We’ve spent a lot of digital ink on the MVP race over the past two months. What can we say? We are Manning-obsessed. We never pretended to be anything else. We’ve probably ignored the rest of the team at times. So before the big game let’s be clear about what it is going to take for the Colts to win at San Diego: A total team effort.
If you look at the Colts recent playoff games one thing is clear: the cliche that you win or lose as a team definitely applies. I know at times we joke that Peyton is the whole team. But the results speak for themselves. Let’s take a look back in reverse chronological order:
Chargers at Colts, January 2008: The defense took a lot of heat for this loss because of the lack of pressure on the quarterback. They came away with just one sack and one turnover. The Colts offense punted just once but committed three brutal turnovers in Chargers territory. The running game produced just 50 yards on 17 carries. Verdict: Lost as a team.
Super Bowl XLI, February 2007: The running game kept the chains moving and the Bears off the field. After an early pick, Manning protected the football by throwing underneath to his backs. The D forced a host of turnovers including Kelvin Hayden’s clinching interception for a touchdown. Verdict: Won as a team
Patriots at Colts, January 2007: The Colts ran 28 times for 125 yards as they over came a 21-6 halftime deficit. The defense had its worse game of the playoffs, but still managed to force 5 punts and 2 field goal attempts. Manning was great despite giving up 7 points on a pick six. Marlin Jackson sealed the game with a late pick of Tom Brady. Verdict: Won as a team.
Colts at Ravens, January 2007: Manning was just 15 of 30 for 170 yards and two picks. The running game’s gutsy 100 yard effort helped produce 5 scoring drives. The defense held the Ravens to 260 yards of offense and virtually shut down the Ravens rushing attack. The D forced two fumbles and two picks. Verdict: Won as a team.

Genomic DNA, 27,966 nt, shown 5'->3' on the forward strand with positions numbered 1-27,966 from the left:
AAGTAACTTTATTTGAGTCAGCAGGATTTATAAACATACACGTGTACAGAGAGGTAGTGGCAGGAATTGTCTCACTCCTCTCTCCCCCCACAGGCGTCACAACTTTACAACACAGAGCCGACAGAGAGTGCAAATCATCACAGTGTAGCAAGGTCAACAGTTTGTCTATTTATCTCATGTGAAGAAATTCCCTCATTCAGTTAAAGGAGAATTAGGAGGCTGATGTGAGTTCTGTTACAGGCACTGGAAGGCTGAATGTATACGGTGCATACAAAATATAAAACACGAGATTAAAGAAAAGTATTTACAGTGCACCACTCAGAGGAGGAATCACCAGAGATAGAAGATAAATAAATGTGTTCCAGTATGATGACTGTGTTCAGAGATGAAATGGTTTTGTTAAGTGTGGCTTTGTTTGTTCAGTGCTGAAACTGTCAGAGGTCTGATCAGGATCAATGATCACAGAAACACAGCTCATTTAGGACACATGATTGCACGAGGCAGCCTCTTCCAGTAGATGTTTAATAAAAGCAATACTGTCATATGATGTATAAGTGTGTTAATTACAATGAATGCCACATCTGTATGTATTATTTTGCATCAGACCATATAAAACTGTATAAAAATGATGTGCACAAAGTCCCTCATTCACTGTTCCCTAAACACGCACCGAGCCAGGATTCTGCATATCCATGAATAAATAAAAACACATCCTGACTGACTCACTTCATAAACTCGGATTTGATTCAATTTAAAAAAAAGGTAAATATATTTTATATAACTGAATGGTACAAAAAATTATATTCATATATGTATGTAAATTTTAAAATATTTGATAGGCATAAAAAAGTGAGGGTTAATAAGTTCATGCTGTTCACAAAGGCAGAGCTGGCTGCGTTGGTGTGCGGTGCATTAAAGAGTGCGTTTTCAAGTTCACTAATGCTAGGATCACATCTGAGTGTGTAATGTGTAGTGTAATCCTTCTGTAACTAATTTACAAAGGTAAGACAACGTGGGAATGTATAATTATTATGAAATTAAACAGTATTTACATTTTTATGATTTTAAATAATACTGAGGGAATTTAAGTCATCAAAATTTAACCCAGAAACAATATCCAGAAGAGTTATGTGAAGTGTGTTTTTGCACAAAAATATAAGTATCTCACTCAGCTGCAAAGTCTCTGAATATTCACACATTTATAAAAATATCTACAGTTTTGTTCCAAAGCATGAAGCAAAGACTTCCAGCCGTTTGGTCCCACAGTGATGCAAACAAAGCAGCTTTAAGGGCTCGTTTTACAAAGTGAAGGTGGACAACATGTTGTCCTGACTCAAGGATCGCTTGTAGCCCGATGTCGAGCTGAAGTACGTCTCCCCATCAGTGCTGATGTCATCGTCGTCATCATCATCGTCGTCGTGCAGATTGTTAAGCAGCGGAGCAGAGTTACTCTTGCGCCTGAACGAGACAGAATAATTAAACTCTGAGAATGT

Chiefs at Colts, January 2007: Manning was 30 for 38, but threw 3 interceptions. He leaned on a running game that churned out 190 yards rushing. The Defense played its best game of the season. It shut down Larry Johnson and forced three turnovers. The Chiefs had 7 first downs all day compared to the Colts 28. Verdict: Won as a team.
Steelers at Colts, January 2006: This was a classic case of failure on both sides of the ball. The offense started as cold as ice and the defense wasn’t any better. After finding themselves in an early 14-0 hole the offense went on a 15-play drive that only netted a field goal. The Colts played much better in the second half, but it wasn’t enough as Vandy missed a tying field goal. Verdict: Lost as a team.
If we look further back we can find only one good example of Manning winning a playoff game by himself. The 38-31 victory over Kansas City in January of 2004 was all Manning. What is the point? The point is to keep your expectations in check. If you think Peyton is going to come into Qualcomm without a running game and outduel the Chargers then you are nuts. He can do that against the Jaguars and win. He won’t succeed against a team that knows what it is doing on offense.
The defense is going to have to get pressure and force multiple turnovers. A lone sack and fumble won’t be nearly enough. The running game will need to consistently pick up first downs. If these points seem obvious to you, then good, you are a rational fan. I need to remind myself sometimes that there is a lot more to success or failure than Manning.
Links: Paul Kuharsky chimes in with this misguided effort. Manning’s struggles against the 3-4 are overblown and can largely be summed up in one word: Foxboro. Manning won all five of his games against 3-4 defenses this season. Yes, he took 35% of his sacks against 3-4 defenses, but they accounted for 31% of his games. Not a very telling stat, Paul.
Some people can’t leave well enough alone.